Last night I talked to my friend, a medical resident at an elite urban hospital. She called me on her walk home after a stressful day in the general medical wards. She had 17 patients with a wide range of problems: heart failure, emphysema, HIV, alcohol withdrawal, diabetes complications, even a man who had swallowed a handful of razor blades.
The last time we had talked, a month ago, she was working in the cardiac intensive care unit. That week she was juggling five patients, all with heart failure. She was literally running from one to the next to slow down the inevitable: They were all going to die soon, it was just a matter of when and how painfully. She was torn up by the thought, irrational but powerful, that every one of her decisions could cause one of them to die. (None did.)
Healthcare resources in the U.S. are getting thinner every day, and not only at big hospitals. Many forecasts predict a doctor shortage in the years to come. As one small sign of this sea change, last year my health insurer sent me an email recommending NowClinic, a website that connects you to a doctor with a webcam, ichat or phone. “Instead of making a trip to the clinic every time you’re sick, this service allows you to describe your symptoms to a doctor in real-time,” the email read. “The physician can then write you a prescription on the spot and have it filled at your choice of pharmacy.”
At first I was skeptical of the concept. I thought it sounded like a glorified WebMD and would ultimately be an ineffective way of cutting costs. How could a Skype chat be anything like the long-term, in-person relationship you have with your doctor?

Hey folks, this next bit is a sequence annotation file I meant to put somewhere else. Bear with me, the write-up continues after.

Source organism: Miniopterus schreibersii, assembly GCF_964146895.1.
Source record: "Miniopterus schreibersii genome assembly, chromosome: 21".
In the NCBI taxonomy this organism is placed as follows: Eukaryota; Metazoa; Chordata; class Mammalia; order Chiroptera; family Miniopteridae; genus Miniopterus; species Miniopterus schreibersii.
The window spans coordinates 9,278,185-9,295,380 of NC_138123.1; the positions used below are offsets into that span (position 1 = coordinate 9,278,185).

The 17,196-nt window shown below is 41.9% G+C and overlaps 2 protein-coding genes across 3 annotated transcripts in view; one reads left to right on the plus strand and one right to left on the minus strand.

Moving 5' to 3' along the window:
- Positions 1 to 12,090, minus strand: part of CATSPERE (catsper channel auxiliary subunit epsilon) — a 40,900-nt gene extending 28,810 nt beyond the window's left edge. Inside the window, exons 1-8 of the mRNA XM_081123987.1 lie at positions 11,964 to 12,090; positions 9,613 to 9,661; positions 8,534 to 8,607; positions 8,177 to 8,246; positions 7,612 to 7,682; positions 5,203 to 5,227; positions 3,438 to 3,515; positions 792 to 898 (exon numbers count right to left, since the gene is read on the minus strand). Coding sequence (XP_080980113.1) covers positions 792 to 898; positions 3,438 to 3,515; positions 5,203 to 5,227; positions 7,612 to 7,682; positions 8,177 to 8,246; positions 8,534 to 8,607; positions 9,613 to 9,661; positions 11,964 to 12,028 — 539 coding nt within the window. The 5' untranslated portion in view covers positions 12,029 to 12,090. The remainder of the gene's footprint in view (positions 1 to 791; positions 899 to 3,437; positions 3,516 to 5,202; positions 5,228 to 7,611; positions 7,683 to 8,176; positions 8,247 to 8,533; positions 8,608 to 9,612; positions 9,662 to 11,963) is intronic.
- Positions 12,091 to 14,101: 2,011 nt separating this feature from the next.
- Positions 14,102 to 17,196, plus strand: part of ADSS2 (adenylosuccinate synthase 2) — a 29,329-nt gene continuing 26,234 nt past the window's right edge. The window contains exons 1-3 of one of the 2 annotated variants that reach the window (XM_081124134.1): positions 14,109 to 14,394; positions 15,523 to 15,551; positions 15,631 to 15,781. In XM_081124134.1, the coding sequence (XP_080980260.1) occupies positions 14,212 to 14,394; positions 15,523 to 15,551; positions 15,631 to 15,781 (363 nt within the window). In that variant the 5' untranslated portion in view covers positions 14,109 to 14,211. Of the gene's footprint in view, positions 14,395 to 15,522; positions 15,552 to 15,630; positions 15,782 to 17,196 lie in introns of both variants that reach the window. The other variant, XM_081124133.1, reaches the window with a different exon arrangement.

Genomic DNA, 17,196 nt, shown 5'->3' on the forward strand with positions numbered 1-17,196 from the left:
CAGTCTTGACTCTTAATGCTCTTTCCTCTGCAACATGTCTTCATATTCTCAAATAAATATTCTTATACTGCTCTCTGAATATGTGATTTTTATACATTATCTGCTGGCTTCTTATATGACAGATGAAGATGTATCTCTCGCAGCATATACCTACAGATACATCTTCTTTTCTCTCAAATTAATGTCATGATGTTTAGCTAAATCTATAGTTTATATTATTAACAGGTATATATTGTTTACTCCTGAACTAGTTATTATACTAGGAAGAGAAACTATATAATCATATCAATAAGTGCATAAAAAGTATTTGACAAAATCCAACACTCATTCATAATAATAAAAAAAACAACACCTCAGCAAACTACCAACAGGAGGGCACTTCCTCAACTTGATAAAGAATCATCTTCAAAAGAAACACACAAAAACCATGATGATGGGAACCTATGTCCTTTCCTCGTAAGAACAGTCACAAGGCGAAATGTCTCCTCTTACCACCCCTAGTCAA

But, but…who has long-term, in-person relationships with doctors these days? I certainly don’t. My doctor visits are rarely more than 15 minutes, and the only doctor I’ve known more than a year is my dentist. What’s more, do we know that a virtual visit is necessarily less meaningful than one IRL? A new report suggests to me that a virtual interaction might capture the essential ingredient of the doctor-patient relationship: empathy.
In the new study, published today in Molecular Psychiatry, researchers in Boston measured brain activity of 18 doctors while they interacted with an actress whom they believed was a real patient. First each doctor completed a 20-minute physical exam of the patient. Then they both went into a room with a brain scanner; the doctor rolled into the machine lying down while the patient sat outside of it, near the doctor’s feet. Mirrors inside of the scanner allowed the doctor to see the patient’s face.
The researchers placed a fake heat probe on the patient’s arm, and she pretended to wince in pain. On some trials, the doctors were told to press a button that they thought administered a pain medication, leading to visible relief on the patient’s face. On other trials, the doctors pressed a button that did nothing.
When the doctors thought they were treating the patient’s pain, their brains showed increased activation in the ventrolateral prefrontal cortex, a region also known to be activated during the expectation of pain relief, such as when taking a placebo drug. The study also found that activations in a region called the anterior cingulate cortex, involved in feeling reward, correlated with the doctors’ scores on a questionnaire about their own empathy skills.
I’m not convinced the study says anything profound about doctors. Had the researchers tested non-doctors instead, I doubt the responses would have been any different, as most of us feel empathy when seeing others of pain. Still, I think the work interesting because it shows that empathy can appear even in seriously awkward and artificial social interactions. So maybe a Skype chat or instant message with a knowledgeable doctor would offer more than the symptom/diagnosis/prescription information you can get on WebMD. It’s a human connection.
If it means, in this resource-strapped era, that more patients will have access to good care, and that good doctors will be able to spend more time with their patients, then let’s bring on the virtual doctors.
Photo by Intel Free Press